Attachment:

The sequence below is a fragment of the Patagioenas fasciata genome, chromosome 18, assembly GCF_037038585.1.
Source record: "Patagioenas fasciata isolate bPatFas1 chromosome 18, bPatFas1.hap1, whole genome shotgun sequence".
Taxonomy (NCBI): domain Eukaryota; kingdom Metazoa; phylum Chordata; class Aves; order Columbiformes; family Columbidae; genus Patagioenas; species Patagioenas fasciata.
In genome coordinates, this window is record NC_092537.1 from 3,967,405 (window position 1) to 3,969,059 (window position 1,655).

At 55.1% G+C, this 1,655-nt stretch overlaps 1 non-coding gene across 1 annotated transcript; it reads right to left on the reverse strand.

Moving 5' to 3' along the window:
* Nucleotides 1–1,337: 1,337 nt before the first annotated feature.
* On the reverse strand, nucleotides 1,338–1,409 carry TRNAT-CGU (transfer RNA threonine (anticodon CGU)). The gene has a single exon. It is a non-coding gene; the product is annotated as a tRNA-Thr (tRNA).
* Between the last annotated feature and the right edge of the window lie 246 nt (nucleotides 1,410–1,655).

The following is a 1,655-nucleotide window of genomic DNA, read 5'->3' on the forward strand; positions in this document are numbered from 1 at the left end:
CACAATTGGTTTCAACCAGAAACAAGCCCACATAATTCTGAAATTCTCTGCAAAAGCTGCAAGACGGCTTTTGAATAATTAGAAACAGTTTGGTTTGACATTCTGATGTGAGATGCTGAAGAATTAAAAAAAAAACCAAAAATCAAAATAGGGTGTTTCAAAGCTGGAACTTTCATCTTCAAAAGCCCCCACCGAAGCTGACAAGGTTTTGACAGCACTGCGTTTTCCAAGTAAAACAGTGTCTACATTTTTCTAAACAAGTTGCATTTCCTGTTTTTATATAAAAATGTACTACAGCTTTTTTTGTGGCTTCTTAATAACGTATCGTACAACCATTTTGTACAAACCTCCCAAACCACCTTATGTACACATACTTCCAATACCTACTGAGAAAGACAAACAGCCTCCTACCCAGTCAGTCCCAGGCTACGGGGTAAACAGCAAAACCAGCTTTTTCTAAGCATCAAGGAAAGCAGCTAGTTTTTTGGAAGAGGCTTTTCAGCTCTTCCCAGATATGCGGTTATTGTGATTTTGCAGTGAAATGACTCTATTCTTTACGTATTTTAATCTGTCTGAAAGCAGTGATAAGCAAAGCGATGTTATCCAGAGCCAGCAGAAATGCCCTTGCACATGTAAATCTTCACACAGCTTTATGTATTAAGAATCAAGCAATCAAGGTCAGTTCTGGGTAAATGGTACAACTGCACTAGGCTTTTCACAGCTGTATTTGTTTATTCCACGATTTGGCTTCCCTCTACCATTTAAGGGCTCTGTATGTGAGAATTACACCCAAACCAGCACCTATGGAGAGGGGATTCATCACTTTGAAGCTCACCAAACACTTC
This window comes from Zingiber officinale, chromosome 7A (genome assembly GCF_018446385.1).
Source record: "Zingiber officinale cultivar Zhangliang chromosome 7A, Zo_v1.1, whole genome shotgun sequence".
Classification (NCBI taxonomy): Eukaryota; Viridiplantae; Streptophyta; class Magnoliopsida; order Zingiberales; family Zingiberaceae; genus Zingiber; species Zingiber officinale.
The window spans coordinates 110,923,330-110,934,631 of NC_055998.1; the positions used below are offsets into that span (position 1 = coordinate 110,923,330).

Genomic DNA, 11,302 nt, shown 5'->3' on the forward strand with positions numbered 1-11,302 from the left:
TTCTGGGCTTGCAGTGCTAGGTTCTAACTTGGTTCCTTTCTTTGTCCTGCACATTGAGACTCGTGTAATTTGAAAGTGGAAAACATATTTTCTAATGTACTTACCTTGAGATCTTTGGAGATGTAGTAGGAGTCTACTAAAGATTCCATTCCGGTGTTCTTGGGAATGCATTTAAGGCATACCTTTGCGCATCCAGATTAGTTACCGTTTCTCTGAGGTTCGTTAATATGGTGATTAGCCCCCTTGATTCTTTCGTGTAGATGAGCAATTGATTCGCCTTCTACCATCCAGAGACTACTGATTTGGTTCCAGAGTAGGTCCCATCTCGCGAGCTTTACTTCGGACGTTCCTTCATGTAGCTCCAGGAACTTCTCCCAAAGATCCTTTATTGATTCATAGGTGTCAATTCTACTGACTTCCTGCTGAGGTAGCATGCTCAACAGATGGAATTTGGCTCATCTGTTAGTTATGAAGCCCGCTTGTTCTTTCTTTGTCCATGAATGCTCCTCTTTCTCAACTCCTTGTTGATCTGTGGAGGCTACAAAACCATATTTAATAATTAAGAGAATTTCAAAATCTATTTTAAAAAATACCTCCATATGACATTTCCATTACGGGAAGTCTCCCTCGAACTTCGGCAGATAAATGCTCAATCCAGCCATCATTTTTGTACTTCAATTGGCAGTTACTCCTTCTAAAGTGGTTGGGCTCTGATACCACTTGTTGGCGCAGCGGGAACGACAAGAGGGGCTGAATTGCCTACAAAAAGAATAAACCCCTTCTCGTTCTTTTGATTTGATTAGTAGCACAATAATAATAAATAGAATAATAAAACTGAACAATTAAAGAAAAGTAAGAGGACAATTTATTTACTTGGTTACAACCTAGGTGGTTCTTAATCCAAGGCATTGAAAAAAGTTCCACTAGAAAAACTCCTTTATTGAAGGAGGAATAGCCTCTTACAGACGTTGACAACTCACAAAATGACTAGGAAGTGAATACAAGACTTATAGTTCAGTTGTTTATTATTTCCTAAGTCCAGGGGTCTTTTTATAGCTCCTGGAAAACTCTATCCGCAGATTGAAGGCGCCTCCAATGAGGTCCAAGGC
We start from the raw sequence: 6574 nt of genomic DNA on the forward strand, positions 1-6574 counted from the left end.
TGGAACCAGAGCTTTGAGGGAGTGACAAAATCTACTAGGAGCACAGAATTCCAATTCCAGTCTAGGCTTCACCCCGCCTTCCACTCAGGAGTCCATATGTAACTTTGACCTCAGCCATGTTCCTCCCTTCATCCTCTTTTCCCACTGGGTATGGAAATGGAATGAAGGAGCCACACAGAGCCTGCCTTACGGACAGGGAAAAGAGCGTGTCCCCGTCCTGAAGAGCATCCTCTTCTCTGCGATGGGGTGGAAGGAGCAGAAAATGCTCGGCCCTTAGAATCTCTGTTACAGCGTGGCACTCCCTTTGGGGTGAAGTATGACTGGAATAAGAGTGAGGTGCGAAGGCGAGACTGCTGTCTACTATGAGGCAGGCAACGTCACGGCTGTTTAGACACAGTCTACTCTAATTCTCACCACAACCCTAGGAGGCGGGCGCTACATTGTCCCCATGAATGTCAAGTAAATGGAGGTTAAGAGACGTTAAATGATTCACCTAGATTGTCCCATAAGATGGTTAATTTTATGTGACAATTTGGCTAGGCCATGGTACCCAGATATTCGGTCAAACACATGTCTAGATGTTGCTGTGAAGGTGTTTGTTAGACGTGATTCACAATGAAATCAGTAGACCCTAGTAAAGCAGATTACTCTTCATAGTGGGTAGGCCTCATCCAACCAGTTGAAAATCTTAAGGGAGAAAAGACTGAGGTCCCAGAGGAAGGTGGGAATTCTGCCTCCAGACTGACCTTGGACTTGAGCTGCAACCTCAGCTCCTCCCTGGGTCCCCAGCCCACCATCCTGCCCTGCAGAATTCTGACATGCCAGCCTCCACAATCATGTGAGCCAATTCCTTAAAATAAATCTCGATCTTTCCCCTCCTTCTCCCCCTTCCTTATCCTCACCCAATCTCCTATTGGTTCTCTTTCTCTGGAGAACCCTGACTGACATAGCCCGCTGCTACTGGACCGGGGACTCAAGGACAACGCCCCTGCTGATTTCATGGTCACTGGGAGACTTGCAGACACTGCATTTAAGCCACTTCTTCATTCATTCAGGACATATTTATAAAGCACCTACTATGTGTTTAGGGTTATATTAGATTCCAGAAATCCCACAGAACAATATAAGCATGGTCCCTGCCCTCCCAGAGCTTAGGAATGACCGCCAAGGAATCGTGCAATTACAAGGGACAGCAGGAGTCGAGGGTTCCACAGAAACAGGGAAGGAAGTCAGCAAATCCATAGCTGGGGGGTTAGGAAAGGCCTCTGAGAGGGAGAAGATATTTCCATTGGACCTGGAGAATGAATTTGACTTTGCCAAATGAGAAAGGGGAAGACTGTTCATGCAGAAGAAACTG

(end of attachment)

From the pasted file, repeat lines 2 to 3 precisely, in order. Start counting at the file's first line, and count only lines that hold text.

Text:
Source record: "Patagioenas fasciata isolate bPatFas1 chromosome 18, bPatFas1.hap1, whole genome shotgun sequence".
Taxonomy (NCBI): domain Eukaryota; kingdom Metazoa; phylum Chordata; class Aves; order Columbiformes; family Columbidae; genus Patagioenas; species Patagioenas fasciata.